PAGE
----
Tuesday 23rd October, 2012
9:00am to 5:00pm
For business strategists, marketers, product managers, and entrepreneurs, Strata's Data Driven Business Day looks at how to use data to make better business decisions faster.
Packed with revealing case studies, thought-provoking panels, and eye-opening presentations, this fast-paced day focuses on how to solve today's thorniest business problems with Big Data. It's the missing MBA for a data-driven, always-on business world.
Past DDBD sessions have looked at fundamental issues, including:
How would Big Data change supply chains, inventory, and Just In Time?
Could companies use data-driven methods to improve their managers' effectiveness?
What changes to compliance and governance would an increasingly data-driven business strategy bring?
How could data show marketers non-obvious things about their campaigns, allowing them to improve?
Do we need to revisit age-old strategic models like those from Michael Porter?
Smart companies can't run on anecdotes and gut instinct. But they also can't follow the data without understanding their business ecosystem or the realities of their current state. They have to strike a balance between the arrogance of opinion and the myopia of a rigid adherence to metrics alone. Rather than data-driven, they need to be data-informed.
This year, we'll focus on actually producing change. While Big Data can inform business, if it isn't tied to an organization's goals, objectives, and culture, it won't have an impact. We might think ourselves rational creatures, but as individuals or organizations, most of our decisions are made through moral reasoning, quick-reaction instinct, and guts. That's orthogonal to the data-driven model, and these two worlds—the rational, scientific mind and the instinctive, quick-to-judge heart—are about to collide in the boardroom.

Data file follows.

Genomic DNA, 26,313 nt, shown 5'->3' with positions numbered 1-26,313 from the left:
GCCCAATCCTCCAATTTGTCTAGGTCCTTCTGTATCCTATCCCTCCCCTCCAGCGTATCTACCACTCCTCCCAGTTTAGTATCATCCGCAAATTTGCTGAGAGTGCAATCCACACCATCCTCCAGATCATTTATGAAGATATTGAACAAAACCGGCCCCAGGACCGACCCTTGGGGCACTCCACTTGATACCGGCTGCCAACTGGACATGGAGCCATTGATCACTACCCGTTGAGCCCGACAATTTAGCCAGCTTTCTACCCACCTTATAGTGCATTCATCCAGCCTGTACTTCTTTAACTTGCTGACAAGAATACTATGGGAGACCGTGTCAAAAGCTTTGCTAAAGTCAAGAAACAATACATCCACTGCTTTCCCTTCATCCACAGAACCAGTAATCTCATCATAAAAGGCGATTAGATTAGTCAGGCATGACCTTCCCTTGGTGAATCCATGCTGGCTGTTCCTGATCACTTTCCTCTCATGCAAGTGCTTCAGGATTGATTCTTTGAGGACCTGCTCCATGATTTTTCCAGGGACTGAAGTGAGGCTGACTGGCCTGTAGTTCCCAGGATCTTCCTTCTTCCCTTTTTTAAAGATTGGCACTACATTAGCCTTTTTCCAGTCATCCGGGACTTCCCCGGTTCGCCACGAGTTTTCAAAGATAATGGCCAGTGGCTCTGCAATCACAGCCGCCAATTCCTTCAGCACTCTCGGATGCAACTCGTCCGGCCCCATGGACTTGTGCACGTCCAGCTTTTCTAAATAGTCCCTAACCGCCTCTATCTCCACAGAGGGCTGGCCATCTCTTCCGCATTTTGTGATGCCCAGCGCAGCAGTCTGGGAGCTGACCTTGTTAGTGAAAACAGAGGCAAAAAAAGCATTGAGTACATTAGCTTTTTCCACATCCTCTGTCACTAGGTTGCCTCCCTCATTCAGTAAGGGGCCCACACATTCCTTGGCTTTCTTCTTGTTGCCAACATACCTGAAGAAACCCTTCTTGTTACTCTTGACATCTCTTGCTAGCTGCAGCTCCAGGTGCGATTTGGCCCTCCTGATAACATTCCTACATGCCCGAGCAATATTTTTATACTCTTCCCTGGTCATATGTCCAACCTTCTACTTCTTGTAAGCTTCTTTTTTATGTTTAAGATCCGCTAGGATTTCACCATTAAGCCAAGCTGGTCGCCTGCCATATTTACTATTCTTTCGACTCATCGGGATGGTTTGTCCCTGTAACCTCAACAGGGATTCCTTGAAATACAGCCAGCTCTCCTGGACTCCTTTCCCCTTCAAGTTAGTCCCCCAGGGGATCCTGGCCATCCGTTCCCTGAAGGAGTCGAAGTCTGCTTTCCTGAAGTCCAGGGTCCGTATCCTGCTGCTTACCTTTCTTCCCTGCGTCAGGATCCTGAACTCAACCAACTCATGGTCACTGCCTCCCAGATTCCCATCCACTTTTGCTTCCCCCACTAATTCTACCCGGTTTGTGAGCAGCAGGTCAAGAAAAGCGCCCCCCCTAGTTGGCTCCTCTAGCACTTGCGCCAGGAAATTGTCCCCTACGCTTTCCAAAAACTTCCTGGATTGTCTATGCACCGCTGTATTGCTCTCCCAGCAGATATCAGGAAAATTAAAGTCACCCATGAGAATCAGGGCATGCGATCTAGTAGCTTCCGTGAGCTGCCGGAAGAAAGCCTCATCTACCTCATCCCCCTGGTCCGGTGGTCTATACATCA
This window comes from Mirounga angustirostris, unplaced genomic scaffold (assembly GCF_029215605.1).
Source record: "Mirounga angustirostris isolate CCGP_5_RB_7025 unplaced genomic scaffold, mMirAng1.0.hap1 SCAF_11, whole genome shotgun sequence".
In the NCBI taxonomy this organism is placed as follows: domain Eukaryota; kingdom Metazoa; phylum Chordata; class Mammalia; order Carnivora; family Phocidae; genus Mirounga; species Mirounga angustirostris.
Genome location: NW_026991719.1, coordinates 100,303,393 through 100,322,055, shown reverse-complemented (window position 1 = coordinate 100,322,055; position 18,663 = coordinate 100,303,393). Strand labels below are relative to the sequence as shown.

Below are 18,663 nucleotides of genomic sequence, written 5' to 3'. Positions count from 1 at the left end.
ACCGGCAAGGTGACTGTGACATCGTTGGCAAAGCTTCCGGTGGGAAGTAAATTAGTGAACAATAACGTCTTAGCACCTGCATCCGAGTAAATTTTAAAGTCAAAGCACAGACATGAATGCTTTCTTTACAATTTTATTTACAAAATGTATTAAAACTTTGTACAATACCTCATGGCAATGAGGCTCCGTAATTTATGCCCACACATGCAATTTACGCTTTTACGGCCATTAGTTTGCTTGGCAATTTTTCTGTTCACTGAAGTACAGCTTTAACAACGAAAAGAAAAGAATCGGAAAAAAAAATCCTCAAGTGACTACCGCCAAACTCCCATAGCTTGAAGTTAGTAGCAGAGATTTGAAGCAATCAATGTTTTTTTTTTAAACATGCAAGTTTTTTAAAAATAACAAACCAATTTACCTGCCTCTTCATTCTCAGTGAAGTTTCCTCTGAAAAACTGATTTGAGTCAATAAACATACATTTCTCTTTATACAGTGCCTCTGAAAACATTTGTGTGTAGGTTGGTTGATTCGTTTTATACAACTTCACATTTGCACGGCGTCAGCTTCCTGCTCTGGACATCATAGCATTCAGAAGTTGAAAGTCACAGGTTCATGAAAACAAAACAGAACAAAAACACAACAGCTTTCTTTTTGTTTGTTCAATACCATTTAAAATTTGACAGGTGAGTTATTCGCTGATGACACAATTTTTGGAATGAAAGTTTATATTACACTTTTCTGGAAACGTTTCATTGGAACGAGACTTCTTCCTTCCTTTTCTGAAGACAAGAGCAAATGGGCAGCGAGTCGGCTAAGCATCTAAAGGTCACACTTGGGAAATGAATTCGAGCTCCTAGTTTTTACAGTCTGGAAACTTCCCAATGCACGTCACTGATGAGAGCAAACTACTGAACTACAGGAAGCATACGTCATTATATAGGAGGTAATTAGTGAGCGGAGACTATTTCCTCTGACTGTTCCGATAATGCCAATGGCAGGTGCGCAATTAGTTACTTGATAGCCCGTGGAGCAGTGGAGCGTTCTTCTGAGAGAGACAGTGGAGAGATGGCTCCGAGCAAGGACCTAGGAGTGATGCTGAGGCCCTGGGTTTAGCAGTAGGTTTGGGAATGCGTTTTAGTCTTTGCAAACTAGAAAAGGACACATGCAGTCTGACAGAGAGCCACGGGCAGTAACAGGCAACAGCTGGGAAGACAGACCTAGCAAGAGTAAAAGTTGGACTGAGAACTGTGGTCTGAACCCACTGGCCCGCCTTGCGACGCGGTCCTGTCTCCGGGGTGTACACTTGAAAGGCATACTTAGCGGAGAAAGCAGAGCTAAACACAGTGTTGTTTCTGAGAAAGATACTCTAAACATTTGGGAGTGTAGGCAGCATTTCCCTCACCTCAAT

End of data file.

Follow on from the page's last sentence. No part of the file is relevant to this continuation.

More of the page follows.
Big Data is teetering at the apex of Gartner's hype curve. Soon, we'll realize it isn't a panacea; that while it upends many business assumptions, it must deal with traditional obstacles to business—scale, culture, and span of control.
At New York's DDBD, we'll consider:
How are specific disciplines changing because of the advent of data?
What are the biggest obstacles that companies have to overcome to go from data-flooded to data-driven?
What fundamental assumptions—supply and demand, models of competition, innovation, and so on—are no longer true in a world where everyone and everything is connected?
What new interfaces should be used to collect information from employees, competitors, and customers? How should organizations “keep score”?
What new interfaces will democratize data, making it easier to grasp and exposing it to a wider audience?
What technologies are most likely to disrupt business in the coming 24 months, just as MP3s disrupted music or electronic readers disrupted publishing?
It's a packed lineup of sought-after speakers, real-world case studies, and strategic discussions you can't afford to miss. If you're an executive, entrepreneur, manager or innovator, DDBD gives you the tools you need to reap the Big Data harvest—getting not just more information, but more of what really matters: business results.
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